Wellington Counseling Group

Wellington Counseling Group

Depression is one of the most common mental health disorders in the United States, affecting nearly 17.3 Americans according to data from the National Survey on Drug Use & Health. That's approximately 7.1% of adults in the country at any given time. It's also estimated that as many as 15% of individuals will experience depression at some point in their life. All that's to say, if you're struggling to manage your depression, know that you are not alone and that effective treatment is available. Here's what you need to know about your options for depression treatment in Chicago. 

Forensic psychology is a specialized field within the psychology profession and psychologists trained in forensics play a key role in the betterment of society at large. This discipline leverages psychological theory to any situation where mental health interacts with the functioning of our legal system. Most forensic psychologists will work with perpetrators and victims throughout their experience in the legal system to provide value to all parties involved. At Wellington Counseling Group, we provide forensic psychology services, applying them in a wide variety of applications, including immigration, civil rights, employment, and criminal law. There’s a lot of value to be gained through forensic psychology assessments in Chicago, so let’s dive into some of the key benefits to be reaped.

Wednesday, 23 December 2020 12:10

Maintaining Mental Health in a Pandemic


At the beginning of pandemic lockdown, baking flour and jigsaw puzzles flew off the shelves. Folks dusted off their bikes and rollerblades. They signed up for virtual dance classes and online foreign language lessons. Clamoring for fun hobbies wasn’t just a way to fill the time, in many ways it was self-preservation kicking in.

In times of stress, hobbies can provide an important outlet for us to take care of ourselves. Hobbies provide a mental escape from troubles along with much-needed stimulation to the unstimulated. And, when so many of our usual options for entertainment hobbies and engagement are shrinking -- live music, the arts, dining out, having friends over -- it is important to continue adding delight, structure, and purpose to our days.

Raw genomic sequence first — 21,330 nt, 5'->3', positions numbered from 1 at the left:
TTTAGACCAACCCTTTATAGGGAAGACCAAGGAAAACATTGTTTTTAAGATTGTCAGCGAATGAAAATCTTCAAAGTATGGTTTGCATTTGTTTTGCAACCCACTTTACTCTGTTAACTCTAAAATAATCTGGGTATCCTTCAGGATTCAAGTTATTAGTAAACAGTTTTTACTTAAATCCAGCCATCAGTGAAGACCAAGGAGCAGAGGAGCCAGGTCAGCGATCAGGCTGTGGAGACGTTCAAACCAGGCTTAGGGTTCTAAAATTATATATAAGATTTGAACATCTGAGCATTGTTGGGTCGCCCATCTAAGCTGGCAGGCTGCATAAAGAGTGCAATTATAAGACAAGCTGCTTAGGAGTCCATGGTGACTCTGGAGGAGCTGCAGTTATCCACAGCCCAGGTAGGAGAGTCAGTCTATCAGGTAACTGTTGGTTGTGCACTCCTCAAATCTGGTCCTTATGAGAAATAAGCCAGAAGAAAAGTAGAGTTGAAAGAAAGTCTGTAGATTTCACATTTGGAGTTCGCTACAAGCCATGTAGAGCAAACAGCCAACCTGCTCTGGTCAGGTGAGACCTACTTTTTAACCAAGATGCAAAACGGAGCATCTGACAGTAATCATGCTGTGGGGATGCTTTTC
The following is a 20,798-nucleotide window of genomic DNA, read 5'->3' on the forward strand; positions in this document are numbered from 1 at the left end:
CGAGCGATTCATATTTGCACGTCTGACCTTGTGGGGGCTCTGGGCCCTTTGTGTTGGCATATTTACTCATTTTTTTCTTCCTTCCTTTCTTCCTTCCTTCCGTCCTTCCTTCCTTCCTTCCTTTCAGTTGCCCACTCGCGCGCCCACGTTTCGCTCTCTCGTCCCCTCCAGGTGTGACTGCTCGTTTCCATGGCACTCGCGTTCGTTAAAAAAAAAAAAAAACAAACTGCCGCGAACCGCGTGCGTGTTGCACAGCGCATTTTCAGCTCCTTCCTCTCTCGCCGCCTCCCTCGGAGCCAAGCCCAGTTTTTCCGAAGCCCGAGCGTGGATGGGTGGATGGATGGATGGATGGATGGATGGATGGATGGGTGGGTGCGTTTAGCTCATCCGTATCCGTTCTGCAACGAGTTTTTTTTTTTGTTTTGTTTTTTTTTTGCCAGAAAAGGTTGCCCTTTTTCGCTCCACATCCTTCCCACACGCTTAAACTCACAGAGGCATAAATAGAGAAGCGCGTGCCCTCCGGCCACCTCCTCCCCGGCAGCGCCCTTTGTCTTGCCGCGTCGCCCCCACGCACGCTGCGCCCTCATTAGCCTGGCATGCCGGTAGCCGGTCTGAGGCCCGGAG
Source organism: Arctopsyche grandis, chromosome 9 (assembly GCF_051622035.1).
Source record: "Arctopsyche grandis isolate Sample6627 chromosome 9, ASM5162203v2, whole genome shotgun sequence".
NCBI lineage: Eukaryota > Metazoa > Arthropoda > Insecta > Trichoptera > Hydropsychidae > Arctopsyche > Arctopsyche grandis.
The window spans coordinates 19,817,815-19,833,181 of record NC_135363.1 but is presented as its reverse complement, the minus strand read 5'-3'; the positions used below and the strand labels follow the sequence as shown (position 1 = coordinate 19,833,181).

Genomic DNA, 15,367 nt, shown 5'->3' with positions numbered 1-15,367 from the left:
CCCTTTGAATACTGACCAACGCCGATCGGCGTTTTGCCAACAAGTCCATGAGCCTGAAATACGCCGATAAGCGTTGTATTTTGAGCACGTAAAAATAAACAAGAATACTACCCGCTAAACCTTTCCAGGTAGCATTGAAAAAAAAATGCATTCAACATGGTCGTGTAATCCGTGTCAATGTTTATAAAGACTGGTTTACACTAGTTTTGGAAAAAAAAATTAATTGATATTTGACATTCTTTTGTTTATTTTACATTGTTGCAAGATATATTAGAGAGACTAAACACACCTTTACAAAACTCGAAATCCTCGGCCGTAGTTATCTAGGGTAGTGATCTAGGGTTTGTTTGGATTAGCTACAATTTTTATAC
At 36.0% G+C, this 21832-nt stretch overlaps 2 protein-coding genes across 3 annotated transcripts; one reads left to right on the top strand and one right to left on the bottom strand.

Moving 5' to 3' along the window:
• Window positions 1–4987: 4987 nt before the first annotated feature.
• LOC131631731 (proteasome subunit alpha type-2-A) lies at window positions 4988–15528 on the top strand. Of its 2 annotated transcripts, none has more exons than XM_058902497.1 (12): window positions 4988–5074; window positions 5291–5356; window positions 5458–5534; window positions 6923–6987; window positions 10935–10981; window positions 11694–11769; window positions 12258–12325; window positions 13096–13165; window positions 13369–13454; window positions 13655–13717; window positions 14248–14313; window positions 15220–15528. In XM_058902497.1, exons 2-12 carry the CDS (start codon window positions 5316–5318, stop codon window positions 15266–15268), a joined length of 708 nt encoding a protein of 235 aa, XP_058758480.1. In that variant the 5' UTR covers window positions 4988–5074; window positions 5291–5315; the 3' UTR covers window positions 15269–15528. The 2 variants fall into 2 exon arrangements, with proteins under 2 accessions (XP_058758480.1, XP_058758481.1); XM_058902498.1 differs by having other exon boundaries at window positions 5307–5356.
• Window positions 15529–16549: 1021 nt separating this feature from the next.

In addition, engaging in a hobby naturally helps us to set time schedules, and it shifts our attention to something that feels meaningful and fun. When done over time, hobbies truly enrich our sense of personal identity.

For some of us, these new hobbies were all well and good for the first 15, 30, or 45 days of our new normal. But as the pandemic wore on, our enthusiasm for our newfound hobbies has waned. Maybe we started sleeping a little later. Stepped away from Zooming with family and friends. Left puzzles half done and instead binged hours of TV with bags full of Flaming Hot Cheetos instead.

It’s understandable that some of our initial “can-do” enthusiasm diminished over time and it’s ok to take breaks. We need them. It’s important to cut ourselves some slack, to be gentle with ourselves, and recognize that we are in the middle of a global pandemic. Some things just aren’t going to be, or feel, “normal.”

As guardians of our own mental health during the pandemic, we also have to pay attention to when we see ourselves losing interest, feeling lethargic over long periods of time and dramatically reducing our ‘feel good’ activities. Now -- as 2020 draws to a close, yet this pandemic rages on -- is a great time to recalibrate. Perhaps commit to a new hobby: perfecting a smokey eye and a dramatic lighting set-up for Zoom calls; crafting our own greeting cards; virtual fencing; setting the alarm to watch the sunrise.

A great question asked by one of our clients was, “Are there hobbies we should avoid?”

Yes. For starters, we’d say, anything that feels rigid -- too much like a “should” than a “want to.” It’s important to stay active and engaged, but if we start to feel bad or guilty if we aren’t that excited about knitting anymore or gratitude journaling - don’t do it.

A word about screens. By all means, yes, enjoy those occasional Netflix and video game binges, but remember that screen time is best in moderation. Mindlessly scrolling on social media or in front of even great TV isn’t ideal for our mental health.

Nutrition and fitness, in particular, can be slippery slopes. Of course, we want to eat healthy food and move our bodies so we don’t become too sedentary. But, we also don’t want ‘health’ hobbies to become yet another stressor. If we don’t run 30 miles a week, or drink our 80 oz. of water each day, it’s ok. In fact, as therapists, some of whom work with individuals who struggle with disordered eating, we were troubled by the narrative out there that quarantine was the ideal time to get fit, lose weight, become their “best selves,” etc.

We want you to find pastimes that make you feel mentally and physically good, but not put undue pressure on yourselves, particularly during a really stressful time when we may also be feeling isolated and worried.

Here are some of the hobbies WE picked up during quarantine!

Susan Silver

A lot of hiking, tennis, and reading! I find I’m exercising more to compensate for my decreased movement going from place to place for errands and appointments. It’s important to focus on activities that make me feel good. With all the sacrifices required of us in this pandemic, hobbies should feel energizing or engrossing, not something to cross off a list.

Former Wellington Staff Member